(RAR)

Supporting Information S11.

Learning Module 6 - HIV in pregnant women. Each Learning Module includes a sample of 2 video conferences, a self-assessment (quiz), and complementary materials that were originally presented in the online component of the program. Learning Module 6 includes video conferences on “HIV Testing in Prenatal Care” and “Management of Delivery and the Exposed Infant”.

https://doi.org/10.1371/journal.pone.0046426.s011

(RAR)

Supporting Information S12.

Learning Module 7 - Chronic Management of HIV. Each Learning Module includes a sample of 2 video conferences, a self-assessment (quiz), and complementary materials that were originally presented in the online component of the program. Learning Module 7 includes video conferences on “Tuberculosis and HIV Coinfection” and “Toxicity, Adherence, and Laboratory Monitoring”.

https://doi.org/10.1371/journal.pone.0046426.s012

(RAR)

Supporting Information S13.

Learning Object 8: Prevalent Infections and HIV. Each Learning Module includes a sample of 2 video conferences, a self-assessment (quiz), and complementary materials that were originally presented in the online component of the program. Learning Module 8 includes video conferences on “Hepatitis and HIV Coinfection” and “Parasites in Patients with HIV/AIDS”.

https://doi.org/10.1371/journal.pone.0046426.s013

(RAR)

Acknowledgments

We would like to acknowledge Ms. Monica Ranta and Mr. Matt Williams for their technical support and coordination in the development and deployment of the training program, Ms. Alyson Rose-Wood for her support in the execution of the cooperative agreement, and Ms. Maggi Machazek, Mrs. Lorena Ruiz, and Magdelis Almanza for their always kind assistance. Thank you to all who have worked in the design of the project, in particular Carlos Rosales, Jose Baudilio Jardines, Mariana Kastrinakis and to all the PAHO HIV focal points in participating countries, Dr. Eric Rousselin (Dominican Republic), Dr. Reynaldo Garcia (Nicaragua), Dr.Marco Mena (Guatemala) and Dr. Victor Mejia (Panama) and those who participated in phases of the study, speakers, mentors and coordinators. We are grateful to Dr. Arlene Calvo, who worked initially as overall project manager, Dr. Fannie Fonseca-Becker for providing the initial framework for the evaluation, Dr. Marguerite B. Lucea for her contributions to the curriculum and evaluation, and Dr. Marcela van Olphen for her suggestions and review of the manuscript. Finally, we would like to express our deepest gratitude to all of the tutors for their continuous support and commitment to this project and the motivated participants who devoted so much time and energy to improving HIV services in their communities.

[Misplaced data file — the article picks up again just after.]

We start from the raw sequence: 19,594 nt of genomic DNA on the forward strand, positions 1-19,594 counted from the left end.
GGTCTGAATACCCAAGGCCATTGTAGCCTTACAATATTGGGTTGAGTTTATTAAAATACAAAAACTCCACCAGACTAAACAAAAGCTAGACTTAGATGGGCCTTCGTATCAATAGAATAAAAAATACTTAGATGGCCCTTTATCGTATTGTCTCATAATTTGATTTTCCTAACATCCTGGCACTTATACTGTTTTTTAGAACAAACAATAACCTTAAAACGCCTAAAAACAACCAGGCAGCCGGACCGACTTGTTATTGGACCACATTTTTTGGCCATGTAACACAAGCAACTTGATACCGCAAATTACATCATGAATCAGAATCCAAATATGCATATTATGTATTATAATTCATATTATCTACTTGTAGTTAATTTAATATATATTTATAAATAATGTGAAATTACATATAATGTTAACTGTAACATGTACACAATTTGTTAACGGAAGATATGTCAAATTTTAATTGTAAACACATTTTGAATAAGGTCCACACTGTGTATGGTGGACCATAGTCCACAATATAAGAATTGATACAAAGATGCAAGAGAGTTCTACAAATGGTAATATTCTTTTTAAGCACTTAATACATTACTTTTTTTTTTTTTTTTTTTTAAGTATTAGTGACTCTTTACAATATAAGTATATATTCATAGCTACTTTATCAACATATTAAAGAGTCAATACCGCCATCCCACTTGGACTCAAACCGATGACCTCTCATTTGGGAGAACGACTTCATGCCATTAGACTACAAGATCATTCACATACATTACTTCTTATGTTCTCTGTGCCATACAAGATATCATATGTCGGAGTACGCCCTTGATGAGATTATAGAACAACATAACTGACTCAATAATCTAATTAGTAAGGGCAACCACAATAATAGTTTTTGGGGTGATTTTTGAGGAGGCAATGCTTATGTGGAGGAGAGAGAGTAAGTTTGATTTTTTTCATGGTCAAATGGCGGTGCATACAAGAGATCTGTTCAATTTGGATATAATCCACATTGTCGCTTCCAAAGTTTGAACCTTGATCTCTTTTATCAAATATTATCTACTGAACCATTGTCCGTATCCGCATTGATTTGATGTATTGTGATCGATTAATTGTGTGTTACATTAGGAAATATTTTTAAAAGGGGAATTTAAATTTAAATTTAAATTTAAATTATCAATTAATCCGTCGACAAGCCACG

Author Contributions

Analyzed the data: TF RG OS JSC EK NS JMW IIM CRT KP. Wrote the paper: TF. Developed the curriculum and deployed the program: TF RG OS JSC EK NS JMW IIM CRT KP. General supervision of the research group: RG OS EK NS CRT KP. Critical revision of the manuscript for important intellectual content: RG OS JSC EK NS JMW IIM CRT KP. Coordination of tutor training and activities: JSC. Design and implementation of the baseline evaluation: EK IIM. Technical design and coordination of online component: JMW JSC.